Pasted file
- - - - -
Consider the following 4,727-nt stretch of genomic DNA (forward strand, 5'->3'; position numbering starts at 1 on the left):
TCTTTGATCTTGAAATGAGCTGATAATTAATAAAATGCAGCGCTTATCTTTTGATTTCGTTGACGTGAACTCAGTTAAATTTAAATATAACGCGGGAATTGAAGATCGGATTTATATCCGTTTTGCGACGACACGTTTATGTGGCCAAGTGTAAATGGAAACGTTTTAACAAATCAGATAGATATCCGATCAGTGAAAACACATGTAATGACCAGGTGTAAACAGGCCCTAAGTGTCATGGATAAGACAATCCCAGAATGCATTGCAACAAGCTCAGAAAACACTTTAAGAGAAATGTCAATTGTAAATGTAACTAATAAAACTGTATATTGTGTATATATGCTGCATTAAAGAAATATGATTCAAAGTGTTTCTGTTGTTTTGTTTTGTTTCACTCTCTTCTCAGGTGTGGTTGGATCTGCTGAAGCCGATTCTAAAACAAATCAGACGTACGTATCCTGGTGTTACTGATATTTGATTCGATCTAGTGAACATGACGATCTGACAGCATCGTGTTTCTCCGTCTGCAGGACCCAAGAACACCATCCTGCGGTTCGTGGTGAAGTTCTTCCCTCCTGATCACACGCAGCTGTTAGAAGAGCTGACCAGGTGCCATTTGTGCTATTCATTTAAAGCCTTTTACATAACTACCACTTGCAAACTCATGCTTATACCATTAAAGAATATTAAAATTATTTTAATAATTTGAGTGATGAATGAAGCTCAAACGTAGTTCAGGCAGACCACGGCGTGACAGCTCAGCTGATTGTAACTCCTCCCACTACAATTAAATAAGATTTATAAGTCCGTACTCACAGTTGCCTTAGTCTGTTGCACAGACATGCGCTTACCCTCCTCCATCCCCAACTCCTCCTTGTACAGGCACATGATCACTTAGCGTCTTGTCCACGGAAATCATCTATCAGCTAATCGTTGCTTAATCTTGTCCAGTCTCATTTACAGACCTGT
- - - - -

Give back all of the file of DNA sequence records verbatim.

Consider the following 4,727-nt stretch of genomic DNA (forward strand, 5'->3'; position numbering starts at 1 on the left):
TCTTTGATCTTGAAATGAGCTGATAATTAATAAAATGCAGCGCTTATCTTTTGATTTCGTTGACGTGAACTCAGTTAAATTTAAATATAACGCGGGAATTGAAGATCGGATTTATATCCGTTTTGCGACGACACGTTTATGTGGCCAAGTGTAAATGGAAACGTTTTAACAAATCAGATAGATATCCGATCAGTGAAAACACATGTAATGACCAGGTGTAAACAGGCCCTAAGTGTCATGGATAAGACAATCCCAGAATGCATTGCAACAAGCTCAGAAAACACTTTAAGAGAAATGTCAATTGTAAATGTAACTAATAAAACTGTATATTGTGTATATATGCTGCATTAAAGAAATATGATTCAAAGTGTTTCTGTTGTTTTGTTTTGTTTCACTCTCTTCTCAGGTGTGGTTGGATCTGCTGAAGCCGATTCTAAAACAAATCAGACGTACGTATCCTGGTGTTACTGATATTTGATTCGATCTAGTGAACATGACGATCTGACAGCATCGTGTTTCTCCGTCTGCAGGACCCAAGAACACCATCCTGCGGTTCGTGGTGAAGTTCTTCCCTCCTGATCACACGCAGCTGTTAGAAGAGCTGACCAGGTGCCATTTGTGCTATTCATTTAAAGCCTTTTACATAACTACCACTTGCAAACTCATGCTTATACCATTAAAGAATATTAAAATTATTTTAATAATTTGAGTGATGAATGAAGCTCAAACGTAGTTCAGGCAGACCACGGCGTGACAGCTCAGCTGATTGTAACTCCTCCCACTACAATTAAATAAGATTTATAAGTCCGTACTCACAGTTGCCTTAGTCTGTTGCACAGACATGCGCTTACCCTCCTCCATCCCCAACTCCTCCTTGTACAGGCACATGATCACTTAGCGTCTTGTCCACGGAAATCATCTATCAGCTAATCGTTGCTTAATCTTGTCCAGTCTCATTTACAGACCTGT